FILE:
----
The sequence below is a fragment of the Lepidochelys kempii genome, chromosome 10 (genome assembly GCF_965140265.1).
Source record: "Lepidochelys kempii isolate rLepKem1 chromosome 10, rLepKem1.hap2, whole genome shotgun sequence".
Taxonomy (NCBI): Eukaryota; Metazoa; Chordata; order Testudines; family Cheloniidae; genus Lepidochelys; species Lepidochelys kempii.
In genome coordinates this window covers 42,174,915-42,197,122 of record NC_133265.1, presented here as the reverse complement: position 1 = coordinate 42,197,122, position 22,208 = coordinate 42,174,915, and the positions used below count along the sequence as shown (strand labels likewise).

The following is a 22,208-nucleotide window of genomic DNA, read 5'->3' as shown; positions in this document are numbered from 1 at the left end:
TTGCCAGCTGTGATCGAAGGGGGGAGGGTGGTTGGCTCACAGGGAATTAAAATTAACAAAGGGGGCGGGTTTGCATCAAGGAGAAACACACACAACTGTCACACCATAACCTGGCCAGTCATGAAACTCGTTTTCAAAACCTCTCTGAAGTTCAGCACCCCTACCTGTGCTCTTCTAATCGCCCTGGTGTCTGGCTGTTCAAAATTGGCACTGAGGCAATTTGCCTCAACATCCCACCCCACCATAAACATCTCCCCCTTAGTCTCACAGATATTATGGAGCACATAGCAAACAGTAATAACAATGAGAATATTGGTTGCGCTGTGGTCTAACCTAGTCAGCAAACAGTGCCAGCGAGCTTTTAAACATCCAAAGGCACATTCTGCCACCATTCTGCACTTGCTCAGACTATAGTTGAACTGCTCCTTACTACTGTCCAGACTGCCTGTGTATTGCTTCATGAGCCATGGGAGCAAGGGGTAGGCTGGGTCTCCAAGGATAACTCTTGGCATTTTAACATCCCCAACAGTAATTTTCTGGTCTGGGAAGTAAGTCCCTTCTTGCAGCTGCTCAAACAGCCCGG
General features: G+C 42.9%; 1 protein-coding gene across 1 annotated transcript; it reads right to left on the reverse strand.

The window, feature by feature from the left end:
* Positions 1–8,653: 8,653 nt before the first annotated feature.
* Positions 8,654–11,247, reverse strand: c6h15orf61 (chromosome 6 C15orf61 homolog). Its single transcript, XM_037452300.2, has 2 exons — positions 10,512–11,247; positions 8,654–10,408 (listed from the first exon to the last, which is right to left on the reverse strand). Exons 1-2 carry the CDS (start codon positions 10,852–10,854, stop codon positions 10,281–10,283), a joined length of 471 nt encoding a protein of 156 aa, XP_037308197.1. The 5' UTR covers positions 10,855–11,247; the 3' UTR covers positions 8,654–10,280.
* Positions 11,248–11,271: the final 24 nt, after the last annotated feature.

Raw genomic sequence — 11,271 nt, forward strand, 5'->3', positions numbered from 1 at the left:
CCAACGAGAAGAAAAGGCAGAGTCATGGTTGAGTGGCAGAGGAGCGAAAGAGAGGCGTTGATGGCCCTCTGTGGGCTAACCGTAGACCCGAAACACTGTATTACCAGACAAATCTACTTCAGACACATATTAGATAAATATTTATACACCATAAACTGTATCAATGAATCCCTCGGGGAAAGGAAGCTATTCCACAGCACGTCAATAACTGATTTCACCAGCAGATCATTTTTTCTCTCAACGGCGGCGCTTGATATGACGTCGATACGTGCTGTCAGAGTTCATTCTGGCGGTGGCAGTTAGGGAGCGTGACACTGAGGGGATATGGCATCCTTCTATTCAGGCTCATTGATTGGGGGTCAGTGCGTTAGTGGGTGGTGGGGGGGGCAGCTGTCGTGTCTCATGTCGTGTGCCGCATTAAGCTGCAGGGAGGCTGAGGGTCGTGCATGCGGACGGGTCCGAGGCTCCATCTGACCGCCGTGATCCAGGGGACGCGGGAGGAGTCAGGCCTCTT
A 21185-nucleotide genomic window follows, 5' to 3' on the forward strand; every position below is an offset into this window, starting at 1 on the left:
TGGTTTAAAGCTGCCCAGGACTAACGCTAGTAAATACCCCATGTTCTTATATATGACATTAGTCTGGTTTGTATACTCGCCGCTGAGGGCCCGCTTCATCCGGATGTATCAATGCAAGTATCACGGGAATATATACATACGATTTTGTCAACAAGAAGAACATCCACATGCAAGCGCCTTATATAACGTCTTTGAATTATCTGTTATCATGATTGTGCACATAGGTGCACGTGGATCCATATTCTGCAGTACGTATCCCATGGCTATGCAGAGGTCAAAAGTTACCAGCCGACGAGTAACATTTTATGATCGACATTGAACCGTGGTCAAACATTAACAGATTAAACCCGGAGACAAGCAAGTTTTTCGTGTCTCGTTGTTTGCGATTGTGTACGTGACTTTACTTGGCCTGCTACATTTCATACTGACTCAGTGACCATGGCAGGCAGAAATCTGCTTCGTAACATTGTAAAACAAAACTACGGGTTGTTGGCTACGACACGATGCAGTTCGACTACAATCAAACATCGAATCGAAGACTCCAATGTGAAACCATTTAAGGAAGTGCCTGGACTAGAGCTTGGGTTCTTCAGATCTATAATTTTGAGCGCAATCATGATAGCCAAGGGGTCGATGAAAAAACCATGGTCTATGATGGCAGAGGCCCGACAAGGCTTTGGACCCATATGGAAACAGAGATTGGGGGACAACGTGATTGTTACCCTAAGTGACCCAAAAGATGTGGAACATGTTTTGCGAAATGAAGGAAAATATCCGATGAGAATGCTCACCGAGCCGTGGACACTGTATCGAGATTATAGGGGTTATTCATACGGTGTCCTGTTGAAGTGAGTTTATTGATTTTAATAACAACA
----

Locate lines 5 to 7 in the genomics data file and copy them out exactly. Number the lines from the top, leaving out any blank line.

The following is a 22,208-nucleotide window of genomic DNA, read 5'->3' as shown; positions in this document are numbered from 1 at the left end:
TTGCCAGCTGTGATCGAAGGGGGGAGGGTGGTTGGCTCACAGGGAATTAAAATTAACAAAGGGGGCGGGTTTGCATCAAGGAGAAACACACACAACTGTCACACCATAACCTGGCCAGTCATGAAACTCGTTTTCAAAACCTCTCTGAAGTTCAGCACCCCTACCTGTGCTCTTCTAATCGCCCTGGTGTCTGGCTGTTCAAAATTGGCACTGAGGCAATTTGCCTCAACATCCCACCCCACCATAAACATCTCCCCCTTAGTCTCACAGATATTATGGAGCACATAGCAAACAGTAATAACAATGAGAATATTGGTTGCGCTGTGGTCTAACCTAGTCAGCAAACAGTGCCAGCGAGCTTTTAAACATCCAAAGGCACATTCTGCCACCATTCTGCACTTGCTCAGACTATAGTTGAACTGCTCCTTACTACTGTCCAGACTGCCTGTGTATTGCTTCATGAGCCATGGGAGCAAGGGGTAGGCTGGGTCTCCAAGGATAACTCTTGGCATTTTAACATCCCCAACAGTAATTTTCTGGTCTGGGAAGTAAGTCCCTTCTTGCAGCTGCTCAAACAGCCCGG
General features: G+C 42.9%; 1 protein-coding gene across 1 annotated transcript; it reads right to left on the reverse strand.